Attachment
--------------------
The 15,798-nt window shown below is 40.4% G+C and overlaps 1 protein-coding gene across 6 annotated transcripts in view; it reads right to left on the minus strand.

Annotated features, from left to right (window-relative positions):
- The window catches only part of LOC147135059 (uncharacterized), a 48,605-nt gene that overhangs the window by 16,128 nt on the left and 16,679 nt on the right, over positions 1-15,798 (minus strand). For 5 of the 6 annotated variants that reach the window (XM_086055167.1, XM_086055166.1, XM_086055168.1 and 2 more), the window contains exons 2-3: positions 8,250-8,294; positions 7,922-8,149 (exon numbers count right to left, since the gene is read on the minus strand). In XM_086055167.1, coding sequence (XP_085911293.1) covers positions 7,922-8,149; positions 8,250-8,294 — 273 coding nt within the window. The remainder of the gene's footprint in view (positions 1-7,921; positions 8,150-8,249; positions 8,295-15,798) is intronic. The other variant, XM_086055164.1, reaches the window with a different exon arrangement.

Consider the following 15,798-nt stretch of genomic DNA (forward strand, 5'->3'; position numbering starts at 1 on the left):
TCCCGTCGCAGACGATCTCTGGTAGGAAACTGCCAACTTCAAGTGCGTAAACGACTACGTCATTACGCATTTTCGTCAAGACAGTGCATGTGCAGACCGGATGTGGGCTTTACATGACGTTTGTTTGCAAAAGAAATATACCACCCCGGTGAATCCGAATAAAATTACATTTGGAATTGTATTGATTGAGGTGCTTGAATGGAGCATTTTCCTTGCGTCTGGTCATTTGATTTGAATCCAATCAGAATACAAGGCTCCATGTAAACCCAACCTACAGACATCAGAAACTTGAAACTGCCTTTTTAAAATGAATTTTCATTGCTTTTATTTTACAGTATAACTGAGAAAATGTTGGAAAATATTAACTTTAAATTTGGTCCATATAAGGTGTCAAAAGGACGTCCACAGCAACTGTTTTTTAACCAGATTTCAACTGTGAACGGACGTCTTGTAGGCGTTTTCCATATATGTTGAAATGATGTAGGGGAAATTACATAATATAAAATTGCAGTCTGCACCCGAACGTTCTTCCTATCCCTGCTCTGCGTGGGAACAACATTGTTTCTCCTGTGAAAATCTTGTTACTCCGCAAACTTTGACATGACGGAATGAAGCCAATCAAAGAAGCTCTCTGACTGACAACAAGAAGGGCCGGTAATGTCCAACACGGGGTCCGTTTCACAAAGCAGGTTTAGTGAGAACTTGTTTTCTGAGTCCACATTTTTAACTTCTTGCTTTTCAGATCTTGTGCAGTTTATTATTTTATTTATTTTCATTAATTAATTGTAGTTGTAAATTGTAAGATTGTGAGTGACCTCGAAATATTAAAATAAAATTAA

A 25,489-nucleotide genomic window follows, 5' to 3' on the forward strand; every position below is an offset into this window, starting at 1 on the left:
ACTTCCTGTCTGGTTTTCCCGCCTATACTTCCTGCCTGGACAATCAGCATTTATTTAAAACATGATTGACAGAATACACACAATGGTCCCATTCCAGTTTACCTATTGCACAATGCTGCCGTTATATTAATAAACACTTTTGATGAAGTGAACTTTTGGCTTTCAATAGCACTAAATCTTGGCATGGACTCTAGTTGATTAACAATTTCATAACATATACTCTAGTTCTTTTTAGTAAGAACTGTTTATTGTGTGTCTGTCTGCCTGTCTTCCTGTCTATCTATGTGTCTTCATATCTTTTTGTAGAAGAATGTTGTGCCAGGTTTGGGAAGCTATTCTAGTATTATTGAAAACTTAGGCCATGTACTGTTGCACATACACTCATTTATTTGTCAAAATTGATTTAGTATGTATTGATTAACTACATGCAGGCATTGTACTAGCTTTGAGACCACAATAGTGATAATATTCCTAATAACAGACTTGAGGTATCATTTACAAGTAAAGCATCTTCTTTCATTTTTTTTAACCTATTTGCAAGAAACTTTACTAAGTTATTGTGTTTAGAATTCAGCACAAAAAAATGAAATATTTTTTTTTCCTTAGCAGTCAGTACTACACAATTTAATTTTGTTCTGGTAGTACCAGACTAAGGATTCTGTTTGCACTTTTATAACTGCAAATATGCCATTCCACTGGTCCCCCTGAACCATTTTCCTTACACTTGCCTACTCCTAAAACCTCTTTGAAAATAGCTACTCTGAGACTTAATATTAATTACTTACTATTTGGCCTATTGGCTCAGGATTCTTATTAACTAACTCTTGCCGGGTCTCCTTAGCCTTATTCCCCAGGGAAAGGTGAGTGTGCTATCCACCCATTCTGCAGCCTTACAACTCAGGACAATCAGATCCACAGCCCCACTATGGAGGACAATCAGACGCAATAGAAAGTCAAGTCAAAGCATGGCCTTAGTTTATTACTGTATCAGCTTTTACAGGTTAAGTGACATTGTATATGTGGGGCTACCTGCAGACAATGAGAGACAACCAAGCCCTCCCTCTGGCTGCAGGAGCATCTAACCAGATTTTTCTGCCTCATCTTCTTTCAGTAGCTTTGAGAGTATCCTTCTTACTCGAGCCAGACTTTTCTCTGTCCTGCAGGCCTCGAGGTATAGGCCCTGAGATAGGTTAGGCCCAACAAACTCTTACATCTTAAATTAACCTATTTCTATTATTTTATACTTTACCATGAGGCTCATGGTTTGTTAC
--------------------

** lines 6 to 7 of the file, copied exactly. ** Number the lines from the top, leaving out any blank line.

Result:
A 25,489-nucleotide genomic window follows, 5' to 3' on the forward strand; every position below is an offset into this window, starting at 1 on the left:
ACTTCCTGTCTGGTTTTCCCGCCTATACTTCCTGCCTGGACAATCAGCATTTATTTAAAACATGATTGACAGAATACACACAATGGTCCCATTCCAGTTTACCTATTGCACAATGCTGCCGTTATATTAATAAACACTTTTGATGAAGTGAACTTTTGGCTTTCAATAGCACTAAATCTTGGCATGGACTCTAGTTGATTAACAATTTCATAACATATACTCTAGTTCTTTTTAGTAAGAACTGTTTATTGTGTGTCTGTCTGCCTGTCTTCCTGTCTATCTATGTGTCTTCATATCTTTTTGTAGAAGAATGTTGTGCCAGGTTTGGGAAGCTATTCTAGTATTATTGAAAACTTAGGCCATGTACTGTTGCACATACACTCATTTATTTGTCAAAATTGATTTAGTATGTATTGATTAACTACATGCAGGCATTGTACTAGCTTTGAGACCACAATAGTGATAATATTCCTAATAACAGACTTGAGGTATCATTTACAAGTAAAGCATCTTCTTTCATTTTTTTTAACCTATTTGCAAGAAACTTTACTAAGTTATTGTGTTTAGAATTCAGCACAAAAAAATGAAATATTTTTTTTTCCTTAGCAGTCAGTACTACACAATTTAATTTTGTTCTGGTAGTACCAGACTAAGGATTCTGTTTGCACTTTTATAACTGCAAATATGCCATTCCACTGGTCCCCCTGAACCATTTTCCTTACACTTGCCTACTCCTAAAACCTCTTTGAAAATAGCTACTCTGAGACTTAATATTAATTACTTACTATTTGGCCTATTGGCTCAGGATTCTTATTAACTAACTCTTGCCGGGTCTCCTTAGCCTTATTCCCCAGGGAAAGGTGAGTGTGCTATCCACCCATTCTGCAGCCTTACAACTCAGGACAATCAGATCCACAGCCCCACTATGGAGGACAATCAGACGCAATAGAAAGTCAAGTCAAAGCATGGCCTTAGTTTATTACTGTATCAGCTTTTACAGGTTAAGTGACATTGTATATGTGGGGCTACCTGCAGACAATGAGAGACAACCAAGCCCTCCCTCTGGCTGCAGGAGCATCTAACCAGATTTTTCTGCCTCATCTTCTTTCAGTAGCTTTGAGAGTATCCTTCTTACTCGAGCCAGACTTTTCTCTGTCCTGCAGGCCTCGAGGTATAGGCCCTGAGATAGGTTAGGCCCAACAAACTCTTACATCTTAAATTAACCTATTTCTATTATTTTATACTTTACCATGAGGCTCATGGTTTGTTAC